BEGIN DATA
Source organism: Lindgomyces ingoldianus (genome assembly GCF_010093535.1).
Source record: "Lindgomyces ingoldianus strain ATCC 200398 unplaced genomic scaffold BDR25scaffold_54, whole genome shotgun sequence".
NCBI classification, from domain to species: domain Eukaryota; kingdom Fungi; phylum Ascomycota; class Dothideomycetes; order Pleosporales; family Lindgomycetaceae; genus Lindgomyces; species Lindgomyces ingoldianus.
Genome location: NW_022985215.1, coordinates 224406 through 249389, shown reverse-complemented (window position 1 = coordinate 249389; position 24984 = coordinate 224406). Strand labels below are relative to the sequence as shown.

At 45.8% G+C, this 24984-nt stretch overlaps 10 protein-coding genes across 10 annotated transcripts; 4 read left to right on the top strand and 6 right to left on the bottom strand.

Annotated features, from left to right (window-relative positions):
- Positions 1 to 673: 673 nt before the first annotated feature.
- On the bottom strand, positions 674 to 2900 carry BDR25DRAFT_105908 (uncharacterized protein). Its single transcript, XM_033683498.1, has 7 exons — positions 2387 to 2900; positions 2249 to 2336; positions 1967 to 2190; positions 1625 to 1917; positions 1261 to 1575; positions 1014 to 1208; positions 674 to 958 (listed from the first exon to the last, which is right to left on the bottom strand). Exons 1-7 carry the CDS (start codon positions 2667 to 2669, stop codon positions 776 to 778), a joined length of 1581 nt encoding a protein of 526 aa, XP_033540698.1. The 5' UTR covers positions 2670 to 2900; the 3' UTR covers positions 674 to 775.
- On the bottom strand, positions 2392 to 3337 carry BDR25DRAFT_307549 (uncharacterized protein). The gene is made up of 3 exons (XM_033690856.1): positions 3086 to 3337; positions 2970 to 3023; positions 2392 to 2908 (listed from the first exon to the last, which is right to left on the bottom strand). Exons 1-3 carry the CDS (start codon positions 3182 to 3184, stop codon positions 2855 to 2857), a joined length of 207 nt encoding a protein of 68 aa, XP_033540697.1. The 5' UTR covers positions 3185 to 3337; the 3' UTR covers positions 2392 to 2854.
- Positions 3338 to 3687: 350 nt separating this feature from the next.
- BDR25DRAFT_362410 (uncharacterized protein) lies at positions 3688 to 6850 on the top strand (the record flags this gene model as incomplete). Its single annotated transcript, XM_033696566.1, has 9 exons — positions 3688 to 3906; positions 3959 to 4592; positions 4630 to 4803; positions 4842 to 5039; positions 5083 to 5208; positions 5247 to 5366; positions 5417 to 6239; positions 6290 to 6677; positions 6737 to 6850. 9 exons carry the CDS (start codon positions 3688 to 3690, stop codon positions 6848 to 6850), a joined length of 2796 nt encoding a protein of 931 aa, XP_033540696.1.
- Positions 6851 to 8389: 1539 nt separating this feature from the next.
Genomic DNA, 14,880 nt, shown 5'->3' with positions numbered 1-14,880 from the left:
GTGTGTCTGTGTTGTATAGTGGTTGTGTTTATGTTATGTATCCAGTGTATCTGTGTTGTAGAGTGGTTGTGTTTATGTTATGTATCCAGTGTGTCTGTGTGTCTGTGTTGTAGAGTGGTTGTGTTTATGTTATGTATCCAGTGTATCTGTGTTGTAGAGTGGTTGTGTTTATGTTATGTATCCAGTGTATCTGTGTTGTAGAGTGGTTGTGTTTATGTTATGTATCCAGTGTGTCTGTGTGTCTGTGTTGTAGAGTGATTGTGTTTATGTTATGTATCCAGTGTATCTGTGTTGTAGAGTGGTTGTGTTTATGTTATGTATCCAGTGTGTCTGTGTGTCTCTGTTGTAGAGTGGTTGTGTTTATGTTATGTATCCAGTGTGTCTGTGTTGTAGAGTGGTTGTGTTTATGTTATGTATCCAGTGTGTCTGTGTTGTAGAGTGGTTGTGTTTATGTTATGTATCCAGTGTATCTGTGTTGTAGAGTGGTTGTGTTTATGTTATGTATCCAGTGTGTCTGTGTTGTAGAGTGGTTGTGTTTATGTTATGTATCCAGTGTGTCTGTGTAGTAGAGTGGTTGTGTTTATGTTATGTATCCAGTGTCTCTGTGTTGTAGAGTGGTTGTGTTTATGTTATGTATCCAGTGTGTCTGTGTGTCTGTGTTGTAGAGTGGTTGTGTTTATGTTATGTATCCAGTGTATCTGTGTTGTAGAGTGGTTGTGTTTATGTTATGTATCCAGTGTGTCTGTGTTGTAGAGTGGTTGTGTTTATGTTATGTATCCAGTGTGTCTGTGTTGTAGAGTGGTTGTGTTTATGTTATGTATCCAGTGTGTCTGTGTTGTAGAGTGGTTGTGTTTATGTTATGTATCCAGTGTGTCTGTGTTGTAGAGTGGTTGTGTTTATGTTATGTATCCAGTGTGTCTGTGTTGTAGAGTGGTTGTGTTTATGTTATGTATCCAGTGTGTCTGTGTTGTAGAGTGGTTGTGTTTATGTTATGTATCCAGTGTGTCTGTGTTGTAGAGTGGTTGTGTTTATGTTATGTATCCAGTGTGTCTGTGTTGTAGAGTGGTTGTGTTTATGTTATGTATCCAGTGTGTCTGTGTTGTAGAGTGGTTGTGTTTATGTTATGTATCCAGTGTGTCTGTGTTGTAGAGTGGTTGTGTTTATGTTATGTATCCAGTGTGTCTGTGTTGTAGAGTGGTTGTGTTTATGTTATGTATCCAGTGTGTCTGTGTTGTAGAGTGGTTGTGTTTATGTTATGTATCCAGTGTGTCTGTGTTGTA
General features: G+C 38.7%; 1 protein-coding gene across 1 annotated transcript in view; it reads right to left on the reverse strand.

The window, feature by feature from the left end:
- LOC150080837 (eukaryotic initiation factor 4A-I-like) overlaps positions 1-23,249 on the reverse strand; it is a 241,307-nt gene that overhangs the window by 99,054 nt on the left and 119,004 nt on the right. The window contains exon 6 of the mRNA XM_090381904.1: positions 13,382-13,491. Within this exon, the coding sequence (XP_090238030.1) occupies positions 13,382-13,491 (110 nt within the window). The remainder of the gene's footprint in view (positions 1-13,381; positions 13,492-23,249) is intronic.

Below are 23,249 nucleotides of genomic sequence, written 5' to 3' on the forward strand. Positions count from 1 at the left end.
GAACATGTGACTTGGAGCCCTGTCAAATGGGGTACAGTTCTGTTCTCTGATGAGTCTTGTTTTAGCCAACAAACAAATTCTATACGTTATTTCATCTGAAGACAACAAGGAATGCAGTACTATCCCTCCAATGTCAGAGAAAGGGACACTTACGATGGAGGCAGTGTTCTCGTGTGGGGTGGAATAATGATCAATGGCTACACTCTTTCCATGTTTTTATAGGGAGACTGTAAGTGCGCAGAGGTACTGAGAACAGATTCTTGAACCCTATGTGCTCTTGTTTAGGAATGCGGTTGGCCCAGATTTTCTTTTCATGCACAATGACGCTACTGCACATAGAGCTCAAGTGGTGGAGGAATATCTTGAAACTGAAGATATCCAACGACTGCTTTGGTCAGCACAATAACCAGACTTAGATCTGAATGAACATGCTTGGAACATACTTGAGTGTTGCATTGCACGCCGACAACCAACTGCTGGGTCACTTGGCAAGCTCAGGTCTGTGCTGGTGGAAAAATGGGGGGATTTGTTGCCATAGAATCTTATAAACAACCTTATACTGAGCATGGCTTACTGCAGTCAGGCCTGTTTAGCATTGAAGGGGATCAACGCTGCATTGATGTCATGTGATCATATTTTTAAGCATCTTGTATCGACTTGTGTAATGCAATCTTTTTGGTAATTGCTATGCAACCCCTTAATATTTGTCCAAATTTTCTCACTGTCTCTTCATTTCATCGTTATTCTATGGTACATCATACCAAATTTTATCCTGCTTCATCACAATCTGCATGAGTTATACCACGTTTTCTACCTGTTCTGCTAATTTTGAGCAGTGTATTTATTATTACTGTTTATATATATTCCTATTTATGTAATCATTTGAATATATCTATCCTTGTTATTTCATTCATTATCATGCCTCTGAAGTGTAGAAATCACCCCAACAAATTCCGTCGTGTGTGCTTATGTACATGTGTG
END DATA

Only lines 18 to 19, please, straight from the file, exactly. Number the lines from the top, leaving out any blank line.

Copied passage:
Below are 23,249 nucleotides of genomic sequence, written 5' to 3' on the forward strand. Positions count from 1 at the left end.
GAACATGTGACTTGGAGCCCTGTCAAATGGGGTACAGTTCTGTTCTCTGATGAGTCTTGTTTTAGCCAACAAACAAATTCTATACGTTATTTCATCTGAAGACAACAAGGAATGCAGTACTATCCCTCCAATGTCAGAGAAAGGGACACTTACGATGGAGGCAGTGTTCTCGTGTGGGGTGGAATAATGATCAATGGCTACACTCTTTCCATGTTTTTATAGGGAGACTGTAAGTGCGCAGAGGTACTGAGAACAGATTCTTGAACCCTATGTGCTCTTGTTTAGGAATGCGGTTGGCCCAGATTTTCTTTTCATGCACAATGACGCTACTGCACATAGAGCTCAAGTGGTGGAGGAATATCTTGAAACTGAAGATATCCAACGACTGCTTTGGTCAGCACAATAACCAGACTTAGATCTGAATGAACATGCTTGGAACATACTTGAGTGTTGCATTGCACGCCGACAACCAACTGCTGGGTCACTTGGCAAGCTCAGGTCTGTGCTGGTGGAAAAATGGGGGGATTTGTTGCCATAGAATCTTATAAACAACCTTATACTGAGCATGGCTTACTGCAGTCAGGCCTGTTTAGCATTGAAGGGGATCAACGCTGCATTGATGTCATGTGATCATATTTTTAAGCATCTTGTATCGACTTGTGTAATGCAATCTTTTTGGTAATTGCTATGCAACCCCTTAATATTTGTCCAAATTTTCTCACTGTCTCTTCATTTCATCGTTATTCTATGGTACATCATACCAAATTTTATCCTGCTTCATCACAATCTGCATGAGTTATACCACGTTTTCTACCTGTTCTGCTAATTTTGAGCAGTGTATTTATTATTACTGTTTATATATATTCCTATTTATGTAATCATTTGAATATATCTATCCTTGTTATTTCATTCATTATCATGCCTCTGAAGTGTAGAAATCACCCCAACAAATTCCGTCGTGTGTGCTTATGTACATGTGTG